‘We will be dealing with only the quality of education and work on reducing the drop out rate,’ explains Anwarul Haque, director of Public affairs and Communications at BRAC. ‘We are not dealing with any form of administrative intervention or taking over primary schools. Our aim is to purely work on quality that needs major attention. The protests have come as a result of the inherent perception that people seem to have about NGOs and their fear of privatization of the primary education system.’

Despite these explanations, experts feel the move was undefined and unclear. ‘This was not discussed earlier and even though BRAC claims that they are not looking at the administrative issue and do not have much control, documents and notices clearly suggest that BRAC is being given a major responsibility of managing the primary schools in 20 Upazilas,’ says Zafar Iqbal, writer and educationist.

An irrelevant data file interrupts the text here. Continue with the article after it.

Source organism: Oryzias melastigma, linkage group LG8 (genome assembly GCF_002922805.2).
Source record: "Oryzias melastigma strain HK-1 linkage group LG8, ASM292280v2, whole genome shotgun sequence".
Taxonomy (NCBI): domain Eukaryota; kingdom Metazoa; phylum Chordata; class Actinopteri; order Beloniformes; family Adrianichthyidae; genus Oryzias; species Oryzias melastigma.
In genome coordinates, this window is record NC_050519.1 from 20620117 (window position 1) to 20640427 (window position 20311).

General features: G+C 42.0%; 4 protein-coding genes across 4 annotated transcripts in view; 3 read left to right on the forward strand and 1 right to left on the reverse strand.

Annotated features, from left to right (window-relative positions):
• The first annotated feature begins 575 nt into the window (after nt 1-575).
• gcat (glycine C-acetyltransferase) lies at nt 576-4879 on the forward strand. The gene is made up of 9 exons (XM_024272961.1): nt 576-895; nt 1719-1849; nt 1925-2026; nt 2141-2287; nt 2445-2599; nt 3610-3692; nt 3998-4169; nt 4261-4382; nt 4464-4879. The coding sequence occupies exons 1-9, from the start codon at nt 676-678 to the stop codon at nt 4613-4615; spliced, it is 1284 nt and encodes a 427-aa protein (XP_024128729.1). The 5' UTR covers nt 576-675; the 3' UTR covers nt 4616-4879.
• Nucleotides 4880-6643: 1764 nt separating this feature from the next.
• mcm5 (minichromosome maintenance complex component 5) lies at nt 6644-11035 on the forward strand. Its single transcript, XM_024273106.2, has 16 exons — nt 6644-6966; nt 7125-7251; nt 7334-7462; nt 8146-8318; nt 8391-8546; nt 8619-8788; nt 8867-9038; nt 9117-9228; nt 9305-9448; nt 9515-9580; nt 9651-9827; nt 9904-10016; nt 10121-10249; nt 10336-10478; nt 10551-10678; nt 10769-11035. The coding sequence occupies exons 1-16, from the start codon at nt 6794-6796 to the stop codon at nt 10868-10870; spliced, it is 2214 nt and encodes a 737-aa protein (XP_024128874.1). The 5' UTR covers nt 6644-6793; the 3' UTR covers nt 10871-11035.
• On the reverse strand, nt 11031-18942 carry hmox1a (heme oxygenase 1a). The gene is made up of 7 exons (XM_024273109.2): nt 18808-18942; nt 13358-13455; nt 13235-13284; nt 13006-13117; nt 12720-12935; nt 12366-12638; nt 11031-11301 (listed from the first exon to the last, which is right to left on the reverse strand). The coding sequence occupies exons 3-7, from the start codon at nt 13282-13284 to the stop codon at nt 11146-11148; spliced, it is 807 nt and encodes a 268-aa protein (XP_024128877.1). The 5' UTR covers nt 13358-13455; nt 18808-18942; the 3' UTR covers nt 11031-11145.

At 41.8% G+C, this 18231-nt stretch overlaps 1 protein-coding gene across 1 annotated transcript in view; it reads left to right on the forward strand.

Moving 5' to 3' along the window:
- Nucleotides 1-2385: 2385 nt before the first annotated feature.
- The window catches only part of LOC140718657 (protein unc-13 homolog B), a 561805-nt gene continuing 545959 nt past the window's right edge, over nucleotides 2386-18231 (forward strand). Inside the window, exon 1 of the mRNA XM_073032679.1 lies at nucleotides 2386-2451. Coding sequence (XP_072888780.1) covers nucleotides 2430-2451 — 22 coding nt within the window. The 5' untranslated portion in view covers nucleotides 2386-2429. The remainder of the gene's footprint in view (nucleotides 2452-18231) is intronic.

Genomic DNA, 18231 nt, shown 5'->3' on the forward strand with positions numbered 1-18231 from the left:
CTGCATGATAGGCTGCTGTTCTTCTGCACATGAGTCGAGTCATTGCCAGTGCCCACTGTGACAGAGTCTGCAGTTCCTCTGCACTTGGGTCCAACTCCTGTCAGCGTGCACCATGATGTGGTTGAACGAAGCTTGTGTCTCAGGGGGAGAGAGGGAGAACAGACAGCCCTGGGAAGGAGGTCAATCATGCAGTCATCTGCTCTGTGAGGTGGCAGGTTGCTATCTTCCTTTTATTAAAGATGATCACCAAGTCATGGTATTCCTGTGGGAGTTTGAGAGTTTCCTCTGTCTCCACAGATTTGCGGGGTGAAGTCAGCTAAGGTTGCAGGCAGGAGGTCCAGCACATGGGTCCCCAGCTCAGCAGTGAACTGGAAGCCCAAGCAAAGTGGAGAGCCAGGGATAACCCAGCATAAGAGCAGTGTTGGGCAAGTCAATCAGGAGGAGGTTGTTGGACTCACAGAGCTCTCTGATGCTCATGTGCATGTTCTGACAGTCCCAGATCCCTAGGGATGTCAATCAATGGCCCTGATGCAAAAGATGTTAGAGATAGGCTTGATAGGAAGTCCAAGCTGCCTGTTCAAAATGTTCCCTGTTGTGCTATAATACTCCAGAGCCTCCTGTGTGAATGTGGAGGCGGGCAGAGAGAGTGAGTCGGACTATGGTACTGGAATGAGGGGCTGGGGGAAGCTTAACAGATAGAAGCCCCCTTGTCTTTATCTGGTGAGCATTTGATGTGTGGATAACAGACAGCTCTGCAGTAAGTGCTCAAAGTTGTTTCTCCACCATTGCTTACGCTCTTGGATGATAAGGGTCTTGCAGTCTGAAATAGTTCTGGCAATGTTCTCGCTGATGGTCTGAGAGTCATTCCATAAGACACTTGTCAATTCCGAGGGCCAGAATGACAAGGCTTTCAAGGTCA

‘While this is understandable that there is a need for improvement, the larger issue here is the fact that BRAC specialises in non-formal primary education program rather than a formal system as this and these 20 upazilas consist of a huge number of schools. Therefore, the matter needed to be sorted more carefully,’ Iqbal says.

Experts also continue to point out, that primary education should remain under the government and private sector control can prove to be damaging.

According to the Article 17 of the Constitution of Bangladesh, primary education shall be the responsibility of the State. To bear this responsibility primary education in Bangladesh underwent a great deal of changes and development during the last few years, but the issue of quality and structure remain to be a matter of great magnitude and national concern.